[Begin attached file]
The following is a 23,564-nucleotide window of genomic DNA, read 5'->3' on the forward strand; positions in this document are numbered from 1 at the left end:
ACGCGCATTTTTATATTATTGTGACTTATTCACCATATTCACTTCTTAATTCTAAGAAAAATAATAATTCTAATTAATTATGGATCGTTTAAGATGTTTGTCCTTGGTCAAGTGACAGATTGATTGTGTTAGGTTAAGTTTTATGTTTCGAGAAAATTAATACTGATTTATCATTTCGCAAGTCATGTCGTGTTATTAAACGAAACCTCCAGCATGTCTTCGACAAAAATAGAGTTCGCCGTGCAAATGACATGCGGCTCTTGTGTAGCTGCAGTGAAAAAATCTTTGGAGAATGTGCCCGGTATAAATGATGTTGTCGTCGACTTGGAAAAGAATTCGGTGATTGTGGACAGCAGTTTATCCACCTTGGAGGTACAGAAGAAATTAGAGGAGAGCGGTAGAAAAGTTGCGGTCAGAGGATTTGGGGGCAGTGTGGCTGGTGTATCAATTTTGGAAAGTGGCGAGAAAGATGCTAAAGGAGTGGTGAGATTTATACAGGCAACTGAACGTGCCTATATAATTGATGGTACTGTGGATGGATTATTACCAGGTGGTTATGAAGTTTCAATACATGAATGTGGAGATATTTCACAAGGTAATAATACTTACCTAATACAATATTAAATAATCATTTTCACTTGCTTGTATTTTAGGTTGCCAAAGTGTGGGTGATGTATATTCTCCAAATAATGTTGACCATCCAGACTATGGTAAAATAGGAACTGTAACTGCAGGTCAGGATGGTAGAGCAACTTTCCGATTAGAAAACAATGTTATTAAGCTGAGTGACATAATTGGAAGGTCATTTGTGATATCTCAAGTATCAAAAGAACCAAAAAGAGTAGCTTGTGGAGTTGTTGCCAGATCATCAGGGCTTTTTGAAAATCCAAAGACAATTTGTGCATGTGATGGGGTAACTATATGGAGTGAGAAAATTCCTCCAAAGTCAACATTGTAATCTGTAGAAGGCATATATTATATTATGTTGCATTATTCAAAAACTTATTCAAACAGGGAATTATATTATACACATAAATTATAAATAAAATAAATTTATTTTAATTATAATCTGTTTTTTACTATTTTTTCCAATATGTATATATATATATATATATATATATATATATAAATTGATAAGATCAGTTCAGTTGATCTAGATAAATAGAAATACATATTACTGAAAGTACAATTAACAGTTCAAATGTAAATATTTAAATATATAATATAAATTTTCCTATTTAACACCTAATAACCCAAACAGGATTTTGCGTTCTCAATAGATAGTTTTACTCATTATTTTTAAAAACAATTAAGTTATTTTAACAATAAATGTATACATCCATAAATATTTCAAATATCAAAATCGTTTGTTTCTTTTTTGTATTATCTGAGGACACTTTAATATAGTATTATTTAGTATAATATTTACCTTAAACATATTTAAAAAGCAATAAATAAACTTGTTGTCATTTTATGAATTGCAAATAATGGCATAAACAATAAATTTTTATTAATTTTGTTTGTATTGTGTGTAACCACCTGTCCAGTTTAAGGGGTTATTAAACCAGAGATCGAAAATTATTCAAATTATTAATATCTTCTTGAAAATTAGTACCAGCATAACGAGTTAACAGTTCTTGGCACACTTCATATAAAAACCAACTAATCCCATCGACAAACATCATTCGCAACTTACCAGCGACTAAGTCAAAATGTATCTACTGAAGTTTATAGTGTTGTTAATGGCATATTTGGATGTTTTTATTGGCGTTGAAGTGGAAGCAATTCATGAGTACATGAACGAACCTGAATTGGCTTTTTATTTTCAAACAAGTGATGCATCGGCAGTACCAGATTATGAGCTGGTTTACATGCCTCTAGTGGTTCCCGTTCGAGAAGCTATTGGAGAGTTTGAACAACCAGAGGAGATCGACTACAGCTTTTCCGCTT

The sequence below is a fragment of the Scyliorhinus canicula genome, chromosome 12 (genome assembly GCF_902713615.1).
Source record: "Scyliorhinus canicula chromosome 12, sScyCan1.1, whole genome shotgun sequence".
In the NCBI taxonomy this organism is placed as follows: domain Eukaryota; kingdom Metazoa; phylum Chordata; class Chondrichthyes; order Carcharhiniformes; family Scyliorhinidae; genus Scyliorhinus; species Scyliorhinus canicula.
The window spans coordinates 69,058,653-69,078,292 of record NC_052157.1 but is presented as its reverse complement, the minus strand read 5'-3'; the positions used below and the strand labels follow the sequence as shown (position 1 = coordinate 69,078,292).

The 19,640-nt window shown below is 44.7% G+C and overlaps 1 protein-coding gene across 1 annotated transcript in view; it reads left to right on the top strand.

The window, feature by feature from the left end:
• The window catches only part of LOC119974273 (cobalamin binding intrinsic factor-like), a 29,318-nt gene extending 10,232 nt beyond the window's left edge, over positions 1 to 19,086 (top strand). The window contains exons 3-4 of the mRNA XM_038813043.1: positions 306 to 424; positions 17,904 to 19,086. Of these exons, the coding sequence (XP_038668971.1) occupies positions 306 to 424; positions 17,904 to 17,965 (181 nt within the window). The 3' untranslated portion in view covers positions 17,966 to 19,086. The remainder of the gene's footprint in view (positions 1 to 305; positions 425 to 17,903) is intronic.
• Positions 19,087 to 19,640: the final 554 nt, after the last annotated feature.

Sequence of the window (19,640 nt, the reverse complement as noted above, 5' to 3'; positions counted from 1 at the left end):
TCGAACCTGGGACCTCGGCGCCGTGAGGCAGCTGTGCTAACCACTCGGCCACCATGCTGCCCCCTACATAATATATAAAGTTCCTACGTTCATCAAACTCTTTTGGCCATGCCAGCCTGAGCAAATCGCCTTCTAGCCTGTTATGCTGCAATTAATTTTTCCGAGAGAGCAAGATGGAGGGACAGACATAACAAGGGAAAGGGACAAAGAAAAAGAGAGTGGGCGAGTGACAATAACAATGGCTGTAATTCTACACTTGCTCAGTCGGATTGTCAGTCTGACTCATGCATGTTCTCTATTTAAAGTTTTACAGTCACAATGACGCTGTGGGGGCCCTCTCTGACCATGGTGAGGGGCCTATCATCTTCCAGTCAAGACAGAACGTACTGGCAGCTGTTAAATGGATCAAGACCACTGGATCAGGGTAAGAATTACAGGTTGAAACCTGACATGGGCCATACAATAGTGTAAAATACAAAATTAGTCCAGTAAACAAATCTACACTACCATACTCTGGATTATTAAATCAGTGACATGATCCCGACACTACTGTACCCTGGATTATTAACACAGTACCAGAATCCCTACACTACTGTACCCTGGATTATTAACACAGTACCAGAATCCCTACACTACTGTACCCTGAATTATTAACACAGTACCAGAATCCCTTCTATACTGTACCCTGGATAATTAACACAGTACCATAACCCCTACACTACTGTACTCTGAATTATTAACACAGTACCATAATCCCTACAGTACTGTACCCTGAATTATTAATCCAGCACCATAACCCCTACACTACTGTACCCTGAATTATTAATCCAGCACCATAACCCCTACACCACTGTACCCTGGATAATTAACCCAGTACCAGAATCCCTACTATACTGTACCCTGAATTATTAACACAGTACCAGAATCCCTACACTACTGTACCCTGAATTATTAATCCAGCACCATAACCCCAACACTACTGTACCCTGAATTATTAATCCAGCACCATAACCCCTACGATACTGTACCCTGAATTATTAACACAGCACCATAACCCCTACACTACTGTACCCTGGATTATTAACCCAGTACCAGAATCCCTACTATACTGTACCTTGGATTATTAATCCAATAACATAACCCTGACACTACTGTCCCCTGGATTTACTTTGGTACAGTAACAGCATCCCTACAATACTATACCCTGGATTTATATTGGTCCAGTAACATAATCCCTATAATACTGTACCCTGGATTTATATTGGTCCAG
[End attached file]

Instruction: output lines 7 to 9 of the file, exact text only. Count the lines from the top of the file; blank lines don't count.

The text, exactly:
The 19,640-nt window shown below is 44.7% G+C and overlaps 1 protein-coding gene across 1 annotated transcript in view; it reads left to right on the top strand.

The window, feature by feature from the left end:
• The window catches only part of LOC119974273 (cobalamin binding intrinsic factor-like), a 29,318-nt gene extending 10,232 nt beyond the window's left edge, over positions 1 to 19,086 (top strand). The window contains exons 3-4 of the mRNA XM_038813043.1: positions 306 to 424; positions 17,904 to 19,086. Of these exons, the coding sequence (XP_038668971.1) occupies positions 306 to 424; positions 17,904 to 17,965 (181 nt within the window). The 3' untranslated portion in view covers positions 17,966 to 19,086. The remainder of the gene's footprint in view (positions 1 to 305; positions 425 to 17,903) is intronic.